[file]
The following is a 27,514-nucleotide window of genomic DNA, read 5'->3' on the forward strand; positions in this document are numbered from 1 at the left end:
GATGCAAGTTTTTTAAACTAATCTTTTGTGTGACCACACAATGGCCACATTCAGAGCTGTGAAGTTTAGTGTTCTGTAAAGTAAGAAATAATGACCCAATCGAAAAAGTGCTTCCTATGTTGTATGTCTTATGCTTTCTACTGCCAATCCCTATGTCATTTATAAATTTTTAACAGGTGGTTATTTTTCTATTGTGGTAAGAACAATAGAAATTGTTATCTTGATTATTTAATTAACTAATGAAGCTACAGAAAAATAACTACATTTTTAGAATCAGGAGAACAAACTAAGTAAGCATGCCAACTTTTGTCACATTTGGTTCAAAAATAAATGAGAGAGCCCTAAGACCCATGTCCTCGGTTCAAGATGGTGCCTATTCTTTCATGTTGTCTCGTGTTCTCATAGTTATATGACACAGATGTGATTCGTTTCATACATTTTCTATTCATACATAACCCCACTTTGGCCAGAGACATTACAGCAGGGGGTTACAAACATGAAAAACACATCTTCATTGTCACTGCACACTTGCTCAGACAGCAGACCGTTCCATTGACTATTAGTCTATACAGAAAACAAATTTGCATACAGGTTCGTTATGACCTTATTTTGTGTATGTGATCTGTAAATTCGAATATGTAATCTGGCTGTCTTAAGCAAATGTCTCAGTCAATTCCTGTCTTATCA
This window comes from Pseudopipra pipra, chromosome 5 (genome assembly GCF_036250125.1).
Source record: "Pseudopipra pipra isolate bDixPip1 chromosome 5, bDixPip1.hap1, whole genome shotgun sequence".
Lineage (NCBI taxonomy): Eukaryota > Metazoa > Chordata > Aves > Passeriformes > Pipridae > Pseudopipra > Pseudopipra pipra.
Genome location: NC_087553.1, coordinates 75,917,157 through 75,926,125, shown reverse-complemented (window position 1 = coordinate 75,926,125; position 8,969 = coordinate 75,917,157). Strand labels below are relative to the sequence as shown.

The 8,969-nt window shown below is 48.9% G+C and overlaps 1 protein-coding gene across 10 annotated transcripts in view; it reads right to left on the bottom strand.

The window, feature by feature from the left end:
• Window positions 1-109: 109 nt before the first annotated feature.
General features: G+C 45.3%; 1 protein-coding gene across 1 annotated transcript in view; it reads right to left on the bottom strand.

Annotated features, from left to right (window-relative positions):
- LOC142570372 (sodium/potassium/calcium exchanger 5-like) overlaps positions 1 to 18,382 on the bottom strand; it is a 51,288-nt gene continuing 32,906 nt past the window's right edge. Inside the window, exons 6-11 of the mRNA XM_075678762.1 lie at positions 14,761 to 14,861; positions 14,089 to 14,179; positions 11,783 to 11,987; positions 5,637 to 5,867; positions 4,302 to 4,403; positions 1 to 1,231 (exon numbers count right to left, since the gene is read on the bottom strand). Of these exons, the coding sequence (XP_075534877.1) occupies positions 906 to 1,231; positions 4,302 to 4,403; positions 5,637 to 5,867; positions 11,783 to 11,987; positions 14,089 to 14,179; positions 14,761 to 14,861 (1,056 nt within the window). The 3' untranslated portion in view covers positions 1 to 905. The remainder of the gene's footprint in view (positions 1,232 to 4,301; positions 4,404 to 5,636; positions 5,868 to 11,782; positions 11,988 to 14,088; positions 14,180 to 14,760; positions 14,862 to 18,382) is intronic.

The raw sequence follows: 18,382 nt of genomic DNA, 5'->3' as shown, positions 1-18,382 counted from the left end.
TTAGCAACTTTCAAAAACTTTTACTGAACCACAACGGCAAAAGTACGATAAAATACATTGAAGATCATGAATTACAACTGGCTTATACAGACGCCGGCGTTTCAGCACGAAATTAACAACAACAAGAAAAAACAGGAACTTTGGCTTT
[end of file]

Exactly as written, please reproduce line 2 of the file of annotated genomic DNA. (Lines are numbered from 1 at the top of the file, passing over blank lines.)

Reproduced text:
GATGCAAGTTTTTTAAACTAATCTTTTGTGTGACCACACAATGGCCACATTCAGAGCTGTGAAGTTTAGTGTTCTGTAAAGTAAGAAATAATGACCCAATCGAAAAAGTGCTTCCTATGTTGTATGTCTTATGCTTTCTACTGCCAATCCCTATGTCATTTATAAATTTTTAACAGGTGGTTATTTTTCTATTGTGGTAAGAACAATAGAAATTGTTATCTTGATTATTTAATTAACTAATGAAGCTACAGAAAAATAACTACATTTTTAGAATCAGGAGAACAAACTAAGTAAGCATGCCAACTTTTGTCACATTTGGTTCAAAAATAAATGAGAGAGCCCTAAGACCCATGTCCTCGGTTCAAGATGGTGCCTATTCTTTCATGTTGTCTCGTGTTCTCATAGTTATATGACACAGATGTGATTCGTTTCATACATTTTCTATTCATACATAACCCCACTTTGGCCAGAGACATTACAGCAGGGGGTTACAAACATGAAAAACACATCTTCATTGTCACTGCACACTTGCTCAGACAGCAGACCGTTCCATTGACTATTAGTCTATACAGAAAACAAATTTGCATACAGGTTCGTTATGACCTTATTTTGTGTATGTGATCTGTAAATTCGAATATGTAATCTGGCTGTCTTAAGCAAATGTCTCAGTCAATTCCTGTCTTATCA